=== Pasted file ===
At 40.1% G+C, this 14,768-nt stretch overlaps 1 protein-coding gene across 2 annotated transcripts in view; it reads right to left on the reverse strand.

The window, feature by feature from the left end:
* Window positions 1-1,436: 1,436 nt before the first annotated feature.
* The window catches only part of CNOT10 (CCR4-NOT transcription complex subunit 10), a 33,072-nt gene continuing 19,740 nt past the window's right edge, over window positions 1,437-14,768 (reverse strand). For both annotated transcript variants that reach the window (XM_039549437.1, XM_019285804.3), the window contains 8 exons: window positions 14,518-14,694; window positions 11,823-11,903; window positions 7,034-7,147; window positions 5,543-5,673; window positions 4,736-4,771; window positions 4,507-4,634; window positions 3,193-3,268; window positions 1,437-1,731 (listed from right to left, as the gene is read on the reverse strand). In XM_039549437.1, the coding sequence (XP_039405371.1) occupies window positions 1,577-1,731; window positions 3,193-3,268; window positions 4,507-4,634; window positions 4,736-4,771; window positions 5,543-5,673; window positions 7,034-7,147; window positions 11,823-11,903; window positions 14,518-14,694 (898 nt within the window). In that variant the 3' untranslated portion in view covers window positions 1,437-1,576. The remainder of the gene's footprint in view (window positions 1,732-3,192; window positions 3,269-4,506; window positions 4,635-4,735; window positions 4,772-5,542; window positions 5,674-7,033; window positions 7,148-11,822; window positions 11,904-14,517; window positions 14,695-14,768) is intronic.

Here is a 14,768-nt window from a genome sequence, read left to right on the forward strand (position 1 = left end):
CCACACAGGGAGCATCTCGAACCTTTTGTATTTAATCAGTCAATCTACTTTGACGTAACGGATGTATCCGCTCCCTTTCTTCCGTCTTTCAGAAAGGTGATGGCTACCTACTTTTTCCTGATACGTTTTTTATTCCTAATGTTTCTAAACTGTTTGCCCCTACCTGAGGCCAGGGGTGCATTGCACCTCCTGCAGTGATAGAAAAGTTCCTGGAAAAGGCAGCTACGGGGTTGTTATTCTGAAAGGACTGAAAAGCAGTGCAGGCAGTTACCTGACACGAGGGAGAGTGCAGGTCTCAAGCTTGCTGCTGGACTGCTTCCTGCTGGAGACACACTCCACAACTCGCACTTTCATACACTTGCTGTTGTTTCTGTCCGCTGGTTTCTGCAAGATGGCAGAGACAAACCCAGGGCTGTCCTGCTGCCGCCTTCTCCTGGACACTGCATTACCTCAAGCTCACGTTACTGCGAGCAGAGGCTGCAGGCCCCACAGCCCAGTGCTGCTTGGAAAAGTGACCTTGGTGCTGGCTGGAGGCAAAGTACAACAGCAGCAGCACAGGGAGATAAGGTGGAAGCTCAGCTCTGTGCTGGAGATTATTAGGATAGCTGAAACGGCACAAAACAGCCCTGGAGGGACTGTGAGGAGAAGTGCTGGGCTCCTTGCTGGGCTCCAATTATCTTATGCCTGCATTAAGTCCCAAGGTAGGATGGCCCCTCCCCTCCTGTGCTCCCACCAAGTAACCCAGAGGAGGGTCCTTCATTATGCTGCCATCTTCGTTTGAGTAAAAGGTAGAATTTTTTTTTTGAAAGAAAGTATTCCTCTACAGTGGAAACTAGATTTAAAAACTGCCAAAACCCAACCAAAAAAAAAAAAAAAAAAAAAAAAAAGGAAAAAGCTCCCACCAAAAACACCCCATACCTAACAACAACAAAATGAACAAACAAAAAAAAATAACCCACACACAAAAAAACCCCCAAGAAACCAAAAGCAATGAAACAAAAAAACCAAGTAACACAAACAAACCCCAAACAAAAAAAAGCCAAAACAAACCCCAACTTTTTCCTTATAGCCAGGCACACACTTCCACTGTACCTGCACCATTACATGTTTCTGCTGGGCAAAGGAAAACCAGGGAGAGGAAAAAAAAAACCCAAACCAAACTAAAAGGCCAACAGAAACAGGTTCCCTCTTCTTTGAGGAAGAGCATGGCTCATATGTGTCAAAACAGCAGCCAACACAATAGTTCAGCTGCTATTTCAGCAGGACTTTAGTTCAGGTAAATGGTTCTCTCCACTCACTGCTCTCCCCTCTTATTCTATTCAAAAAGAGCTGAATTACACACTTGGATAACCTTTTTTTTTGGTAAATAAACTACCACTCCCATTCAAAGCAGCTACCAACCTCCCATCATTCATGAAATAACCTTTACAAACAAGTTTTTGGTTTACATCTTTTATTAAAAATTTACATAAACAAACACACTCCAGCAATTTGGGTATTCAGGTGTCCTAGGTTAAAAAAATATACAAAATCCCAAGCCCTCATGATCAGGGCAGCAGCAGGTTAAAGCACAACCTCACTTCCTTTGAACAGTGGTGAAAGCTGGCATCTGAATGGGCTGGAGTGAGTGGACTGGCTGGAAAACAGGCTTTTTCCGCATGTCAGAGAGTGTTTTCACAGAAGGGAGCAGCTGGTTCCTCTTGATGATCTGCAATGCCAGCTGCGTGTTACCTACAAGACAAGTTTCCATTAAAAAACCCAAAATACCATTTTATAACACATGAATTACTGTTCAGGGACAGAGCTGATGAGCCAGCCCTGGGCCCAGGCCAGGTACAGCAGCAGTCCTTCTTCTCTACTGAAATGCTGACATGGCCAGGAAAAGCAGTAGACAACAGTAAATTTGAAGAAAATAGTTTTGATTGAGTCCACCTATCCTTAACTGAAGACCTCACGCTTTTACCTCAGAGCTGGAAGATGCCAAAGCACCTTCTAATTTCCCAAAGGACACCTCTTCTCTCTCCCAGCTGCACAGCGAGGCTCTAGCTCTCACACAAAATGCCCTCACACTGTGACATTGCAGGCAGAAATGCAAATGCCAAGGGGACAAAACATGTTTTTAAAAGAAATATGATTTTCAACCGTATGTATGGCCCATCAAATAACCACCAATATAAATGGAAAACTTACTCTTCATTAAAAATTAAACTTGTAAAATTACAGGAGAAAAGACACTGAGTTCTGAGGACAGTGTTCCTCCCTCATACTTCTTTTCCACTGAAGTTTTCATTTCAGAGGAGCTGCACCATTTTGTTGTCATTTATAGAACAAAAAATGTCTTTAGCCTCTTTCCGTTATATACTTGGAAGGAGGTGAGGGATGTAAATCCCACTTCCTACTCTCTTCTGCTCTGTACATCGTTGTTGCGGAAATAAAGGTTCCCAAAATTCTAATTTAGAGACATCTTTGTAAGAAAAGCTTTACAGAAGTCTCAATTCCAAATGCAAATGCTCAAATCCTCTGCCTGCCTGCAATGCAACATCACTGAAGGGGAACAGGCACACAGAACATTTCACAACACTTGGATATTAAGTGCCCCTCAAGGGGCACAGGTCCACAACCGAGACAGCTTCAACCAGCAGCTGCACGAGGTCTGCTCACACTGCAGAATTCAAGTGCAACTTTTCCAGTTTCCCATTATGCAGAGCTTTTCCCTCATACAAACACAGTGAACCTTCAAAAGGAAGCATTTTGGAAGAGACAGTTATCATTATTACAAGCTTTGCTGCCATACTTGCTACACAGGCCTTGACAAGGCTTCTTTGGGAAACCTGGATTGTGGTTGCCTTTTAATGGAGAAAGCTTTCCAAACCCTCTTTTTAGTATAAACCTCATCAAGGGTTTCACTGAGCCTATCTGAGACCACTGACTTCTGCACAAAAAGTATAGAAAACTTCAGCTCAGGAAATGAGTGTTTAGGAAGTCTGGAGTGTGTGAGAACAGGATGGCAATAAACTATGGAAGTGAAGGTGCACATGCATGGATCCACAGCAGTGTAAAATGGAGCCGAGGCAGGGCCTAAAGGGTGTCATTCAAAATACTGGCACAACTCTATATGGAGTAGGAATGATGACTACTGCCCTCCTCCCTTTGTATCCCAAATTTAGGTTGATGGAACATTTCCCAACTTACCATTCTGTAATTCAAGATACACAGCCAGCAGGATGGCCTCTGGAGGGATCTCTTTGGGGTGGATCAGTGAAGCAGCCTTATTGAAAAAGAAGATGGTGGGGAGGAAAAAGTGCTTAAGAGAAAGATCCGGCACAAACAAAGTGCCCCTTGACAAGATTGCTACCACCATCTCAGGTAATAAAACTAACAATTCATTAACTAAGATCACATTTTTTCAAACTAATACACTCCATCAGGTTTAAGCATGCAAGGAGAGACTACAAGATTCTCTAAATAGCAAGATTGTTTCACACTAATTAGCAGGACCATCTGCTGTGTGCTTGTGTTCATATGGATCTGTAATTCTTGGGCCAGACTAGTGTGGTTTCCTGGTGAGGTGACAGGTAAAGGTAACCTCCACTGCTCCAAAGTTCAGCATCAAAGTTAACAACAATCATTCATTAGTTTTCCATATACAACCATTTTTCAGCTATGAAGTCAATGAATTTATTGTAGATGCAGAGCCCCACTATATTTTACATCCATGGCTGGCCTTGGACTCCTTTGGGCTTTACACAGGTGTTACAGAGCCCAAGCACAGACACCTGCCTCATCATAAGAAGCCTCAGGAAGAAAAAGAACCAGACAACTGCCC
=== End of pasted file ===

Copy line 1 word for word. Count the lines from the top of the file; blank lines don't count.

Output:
At 40.1% G+C, this 14,768-nt stretch overlaps 1 protein-coding gene across 2 annotated transcripts in view; it reads right to left on the reverse strand.